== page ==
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Pepper remains hot on tight supply

G.K. Nair
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Pepper prices were highly volatile last week on bullish activities. Arrivals of farm grade pepper continued to remain tight.

Availability on the exchange platform was also limited. Domestic demand started picking up following the monsoon in some parts of north India. Buying interest was seen from big investors in commodities to corner whatever material was available anticipating a further shortfall because of unfavourable weather conditions.

Meanwhile, there were reports of close monitoring of the market by the Forward Markets Commission (FMC). Latest statements by the Commission and the Union Minister, Prof K.V. Thomas, is said to have created a fear psychosis in the minds of many in the trade.

They said if the regulator decides to close down futures trading in pepper because of high volatility and excessive speculation as Indian pepper is out-priced in the world market by nearly $1,300 a tonne compared with other origin, the decision at this stage “will be suicidal for the genuine hedgers.”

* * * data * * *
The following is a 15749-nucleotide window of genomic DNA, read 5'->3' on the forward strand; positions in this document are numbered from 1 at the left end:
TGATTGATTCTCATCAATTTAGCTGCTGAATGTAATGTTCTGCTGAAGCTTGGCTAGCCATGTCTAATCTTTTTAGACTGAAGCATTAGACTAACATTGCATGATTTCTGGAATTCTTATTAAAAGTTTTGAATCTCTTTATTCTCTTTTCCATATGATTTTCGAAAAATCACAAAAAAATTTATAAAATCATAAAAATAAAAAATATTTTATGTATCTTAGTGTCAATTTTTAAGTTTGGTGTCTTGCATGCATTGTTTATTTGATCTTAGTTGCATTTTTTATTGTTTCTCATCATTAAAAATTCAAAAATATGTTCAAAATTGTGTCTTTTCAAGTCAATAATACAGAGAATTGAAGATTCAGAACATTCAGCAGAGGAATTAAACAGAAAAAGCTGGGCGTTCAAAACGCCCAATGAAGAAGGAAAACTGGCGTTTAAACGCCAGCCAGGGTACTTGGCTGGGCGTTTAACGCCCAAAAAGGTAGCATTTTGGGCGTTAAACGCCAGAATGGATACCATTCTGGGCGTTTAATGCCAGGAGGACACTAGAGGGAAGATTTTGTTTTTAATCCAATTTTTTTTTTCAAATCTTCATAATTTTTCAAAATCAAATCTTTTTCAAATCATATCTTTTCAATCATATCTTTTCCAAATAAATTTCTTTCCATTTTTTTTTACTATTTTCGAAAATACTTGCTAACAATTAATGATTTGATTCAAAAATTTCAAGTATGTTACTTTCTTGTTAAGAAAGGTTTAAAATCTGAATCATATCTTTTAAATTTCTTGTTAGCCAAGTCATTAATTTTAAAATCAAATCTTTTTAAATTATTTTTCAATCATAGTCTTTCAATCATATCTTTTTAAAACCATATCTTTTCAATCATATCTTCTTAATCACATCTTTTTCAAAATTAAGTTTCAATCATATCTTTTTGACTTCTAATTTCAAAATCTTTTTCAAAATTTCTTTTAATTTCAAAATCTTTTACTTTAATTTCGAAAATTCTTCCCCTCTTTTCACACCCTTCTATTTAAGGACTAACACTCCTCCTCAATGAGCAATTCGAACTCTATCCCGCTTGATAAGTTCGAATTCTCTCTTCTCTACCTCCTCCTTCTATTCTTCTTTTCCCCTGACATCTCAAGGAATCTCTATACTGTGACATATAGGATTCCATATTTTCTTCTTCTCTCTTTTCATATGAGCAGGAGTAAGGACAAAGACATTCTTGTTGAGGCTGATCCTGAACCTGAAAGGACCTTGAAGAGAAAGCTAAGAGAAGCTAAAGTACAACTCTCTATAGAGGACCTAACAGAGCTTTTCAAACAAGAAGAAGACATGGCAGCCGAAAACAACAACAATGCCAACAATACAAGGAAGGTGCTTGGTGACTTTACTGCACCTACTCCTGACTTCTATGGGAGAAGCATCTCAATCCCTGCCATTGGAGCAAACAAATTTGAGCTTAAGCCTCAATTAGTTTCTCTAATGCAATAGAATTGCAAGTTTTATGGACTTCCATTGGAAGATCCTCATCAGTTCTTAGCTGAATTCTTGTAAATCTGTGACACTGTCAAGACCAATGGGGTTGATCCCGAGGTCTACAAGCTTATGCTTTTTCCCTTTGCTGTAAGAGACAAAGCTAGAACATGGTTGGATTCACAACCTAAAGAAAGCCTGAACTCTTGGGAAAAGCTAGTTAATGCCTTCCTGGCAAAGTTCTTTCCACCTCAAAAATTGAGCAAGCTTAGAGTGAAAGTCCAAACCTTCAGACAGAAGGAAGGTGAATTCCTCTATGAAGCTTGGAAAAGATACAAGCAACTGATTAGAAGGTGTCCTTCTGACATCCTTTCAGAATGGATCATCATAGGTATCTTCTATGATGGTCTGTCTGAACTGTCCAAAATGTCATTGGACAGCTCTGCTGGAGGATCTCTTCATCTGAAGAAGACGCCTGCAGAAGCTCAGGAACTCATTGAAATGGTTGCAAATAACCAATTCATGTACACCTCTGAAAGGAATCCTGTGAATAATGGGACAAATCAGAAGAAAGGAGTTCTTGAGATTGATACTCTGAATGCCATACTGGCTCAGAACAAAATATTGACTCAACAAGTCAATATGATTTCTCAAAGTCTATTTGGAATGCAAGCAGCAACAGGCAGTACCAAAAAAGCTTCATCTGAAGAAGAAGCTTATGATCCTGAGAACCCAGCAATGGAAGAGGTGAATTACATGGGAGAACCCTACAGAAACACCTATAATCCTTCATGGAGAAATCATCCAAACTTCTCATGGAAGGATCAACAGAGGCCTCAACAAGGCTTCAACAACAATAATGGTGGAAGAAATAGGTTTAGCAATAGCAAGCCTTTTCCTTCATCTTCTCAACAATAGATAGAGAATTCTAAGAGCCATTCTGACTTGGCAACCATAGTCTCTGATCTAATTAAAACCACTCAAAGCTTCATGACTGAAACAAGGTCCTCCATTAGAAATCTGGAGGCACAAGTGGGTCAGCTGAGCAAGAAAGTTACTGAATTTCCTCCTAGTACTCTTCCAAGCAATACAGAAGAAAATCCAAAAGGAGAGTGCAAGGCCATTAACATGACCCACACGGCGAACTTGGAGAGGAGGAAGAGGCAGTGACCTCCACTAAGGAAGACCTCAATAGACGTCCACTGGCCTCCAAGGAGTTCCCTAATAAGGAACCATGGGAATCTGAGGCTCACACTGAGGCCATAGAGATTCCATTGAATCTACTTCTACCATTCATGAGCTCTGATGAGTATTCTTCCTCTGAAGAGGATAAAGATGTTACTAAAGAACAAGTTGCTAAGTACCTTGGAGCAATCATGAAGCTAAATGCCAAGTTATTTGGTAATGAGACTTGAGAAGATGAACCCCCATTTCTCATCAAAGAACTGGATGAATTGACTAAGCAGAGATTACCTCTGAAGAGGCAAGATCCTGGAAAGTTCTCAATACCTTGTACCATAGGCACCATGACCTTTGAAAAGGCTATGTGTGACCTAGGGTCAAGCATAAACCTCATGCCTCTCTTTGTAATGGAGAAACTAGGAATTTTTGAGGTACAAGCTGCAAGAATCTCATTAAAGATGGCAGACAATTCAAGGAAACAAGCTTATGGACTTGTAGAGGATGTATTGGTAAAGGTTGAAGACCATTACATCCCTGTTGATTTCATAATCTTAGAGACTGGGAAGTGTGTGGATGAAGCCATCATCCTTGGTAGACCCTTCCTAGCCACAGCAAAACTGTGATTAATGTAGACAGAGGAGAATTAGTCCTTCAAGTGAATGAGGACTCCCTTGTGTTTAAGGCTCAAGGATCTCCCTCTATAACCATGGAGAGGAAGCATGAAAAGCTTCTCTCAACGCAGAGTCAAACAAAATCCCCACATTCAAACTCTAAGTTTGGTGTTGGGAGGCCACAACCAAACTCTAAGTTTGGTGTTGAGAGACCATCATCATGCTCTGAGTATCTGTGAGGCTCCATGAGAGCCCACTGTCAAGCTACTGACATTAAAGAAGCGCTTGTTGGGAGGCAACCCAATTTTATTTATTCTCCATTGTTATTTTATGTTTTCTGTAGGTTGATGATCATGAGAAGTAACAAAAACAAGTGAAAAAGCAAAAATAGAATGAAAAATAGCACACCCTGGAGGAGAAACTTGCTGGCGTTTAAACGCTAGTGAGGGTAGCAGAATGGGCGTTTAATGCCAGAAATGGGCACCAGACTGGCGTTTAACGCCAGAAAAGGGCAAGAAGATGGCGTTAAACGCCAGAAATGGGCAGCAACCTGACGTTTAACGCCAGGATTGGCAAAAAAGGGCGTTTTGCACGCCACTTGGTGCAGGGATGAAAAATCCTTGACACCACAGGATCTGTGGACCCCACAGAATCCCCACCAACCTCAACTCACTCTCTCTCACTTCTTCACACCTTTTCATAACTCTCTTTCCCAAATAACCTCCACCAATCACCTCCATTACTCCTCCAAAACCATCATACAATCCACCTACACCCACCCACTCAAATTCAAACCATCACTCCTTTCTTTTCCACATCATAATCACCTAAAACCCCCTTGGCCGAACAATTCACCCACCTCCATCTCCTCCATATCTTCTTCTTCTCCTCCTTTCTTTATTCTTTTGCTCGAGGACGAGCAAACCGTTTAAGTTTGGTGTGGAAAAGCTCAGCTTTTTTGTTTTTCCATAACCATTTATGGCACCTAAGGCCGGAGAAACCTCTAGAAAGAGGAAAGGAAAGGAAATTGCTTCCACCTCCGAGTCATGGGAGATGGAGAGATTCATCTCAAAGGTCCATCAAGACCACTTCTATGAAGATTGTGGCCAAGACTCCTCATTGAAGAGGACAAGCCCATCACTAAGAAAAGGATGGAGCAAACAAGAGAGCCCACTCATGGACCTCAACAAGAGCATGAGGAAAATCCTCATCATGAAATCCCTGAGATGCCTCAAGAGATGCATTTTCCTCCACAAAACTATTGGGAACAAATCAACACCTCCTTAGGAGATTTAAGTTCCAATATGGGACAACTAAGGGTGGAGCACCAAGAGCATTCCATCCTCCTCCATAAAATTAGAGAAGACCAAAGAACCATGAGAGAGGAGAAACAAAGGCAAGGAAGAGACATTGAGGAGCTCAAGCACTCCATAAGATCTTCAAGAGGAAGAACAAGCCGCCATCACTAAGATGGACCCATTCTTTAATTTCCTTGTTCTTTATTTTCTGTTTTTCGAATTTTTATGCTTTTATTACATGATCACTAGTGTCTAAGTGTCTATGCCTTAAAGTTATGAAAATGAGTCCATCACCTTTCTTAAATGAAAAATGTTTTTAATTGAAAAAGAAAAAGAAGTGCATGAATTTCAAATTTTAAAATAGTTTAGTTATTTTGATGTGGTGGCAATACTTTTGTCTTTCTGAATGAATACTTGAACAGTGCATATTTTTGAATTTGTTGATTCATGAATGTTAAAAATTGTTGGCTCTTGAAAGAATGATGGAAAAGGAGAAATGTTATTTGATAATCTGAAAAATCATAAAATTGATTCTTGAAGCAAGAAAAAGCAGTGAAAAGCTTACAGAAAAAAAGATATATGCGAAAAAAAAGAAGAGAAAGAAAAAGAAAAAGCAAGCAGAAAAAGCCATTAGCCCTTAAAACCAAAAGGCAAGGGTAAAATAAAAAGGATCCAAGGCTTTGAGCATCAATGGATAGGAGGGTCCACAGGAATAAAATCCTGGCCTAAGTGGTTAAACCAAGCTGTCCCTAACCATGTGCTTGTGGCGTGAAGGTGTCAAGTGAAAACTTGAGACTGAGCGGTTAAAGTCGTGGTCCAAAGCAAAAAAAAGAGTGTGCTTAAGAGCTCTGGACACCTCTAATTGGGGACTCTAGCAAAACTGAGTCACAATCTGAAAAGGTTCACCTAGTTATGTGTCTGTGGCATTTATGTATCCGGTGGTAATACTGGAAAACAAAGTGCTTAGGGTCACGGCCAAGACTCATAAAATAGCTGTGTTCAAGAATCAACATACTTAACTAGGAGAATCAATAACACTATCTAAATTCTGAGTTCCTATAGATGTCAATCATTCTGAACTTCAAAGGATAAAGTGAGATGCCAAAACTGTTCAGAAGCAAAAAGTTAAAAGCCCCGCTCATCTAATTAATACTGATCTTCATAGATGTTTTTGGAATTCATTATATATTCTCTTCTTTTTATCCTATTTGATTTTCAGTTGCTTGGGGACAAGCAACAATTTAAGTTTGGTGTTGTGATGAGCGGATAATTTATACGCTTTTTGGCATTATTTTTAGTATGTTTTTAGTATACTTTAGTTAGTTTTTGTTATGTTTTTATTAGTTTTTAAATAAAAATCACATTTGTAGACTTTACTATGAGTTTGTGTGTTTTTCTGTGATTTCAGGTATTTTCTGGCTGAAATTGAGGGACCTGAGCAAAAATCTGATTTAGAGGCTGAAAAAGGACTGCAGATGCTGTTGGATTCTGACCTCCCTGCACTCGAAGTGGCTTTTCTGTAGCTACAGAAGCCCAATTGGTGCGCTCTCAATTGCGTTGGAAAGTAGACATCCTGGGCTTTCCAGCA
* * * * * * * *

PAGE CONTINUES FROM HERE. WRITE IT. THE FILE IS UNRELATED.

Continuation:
The black pepper futures delivery market at the national exchange platform NCDEX traded on Friday with much lower turnover compared with the the previous day and the net open position at close was higher compared with Thursday.

Reports quoted the FMC Chairman and the Consumer Affairs Minister, Prof K.V. Thomas as saying that the regulator would take action when required and, if need be they will ban futures trading in such commodities which are highly volatile and trading speculatively. Prices shot up last week on the exchange. The August, September and October contracts increased by Rs 775, Rs 590 and Rs 485 respectively to the last traded price (LTP) of Rs 44,050, Rs 44,240 and Rs 44,660 a quintal.

Total turnover increased by 3,060 tonnes to 27,169 tonnes. Total open interest went up by 1,744 tonnes to 8,017 tonnes. Spot prices soared by Rs 800 a quintal to close at Rs 40,900 (ungarbled) and Rs 42,400 (garbled) a quintal on strong buying support. Meanwhile, overseas reports were both bullish and bearish. Some indicated that in Vietnam farmers were being advised to hold back as prices would move up after some time. At the same time, some others were saying that the next Vietnamese crop would be around 1.5 lakh tonnes and hence holding back would be suicidal.

However, the actual availability position in all the other origins is still unclear. But prices there were far easier and much below the Malabar parity. For MG 1, there is huge domestic market here.

Indian exports during Jan-June 2012 stood at 10,197 tonnes as against 9,059 tonnes in the corresponding period last year. As against this imports during the same period in 2012 were at 6,730 tonnes compared with 6,288 tonnes in Jan– June 2011.

(This article was published in the Business Line print edition dated July 30, 2012)
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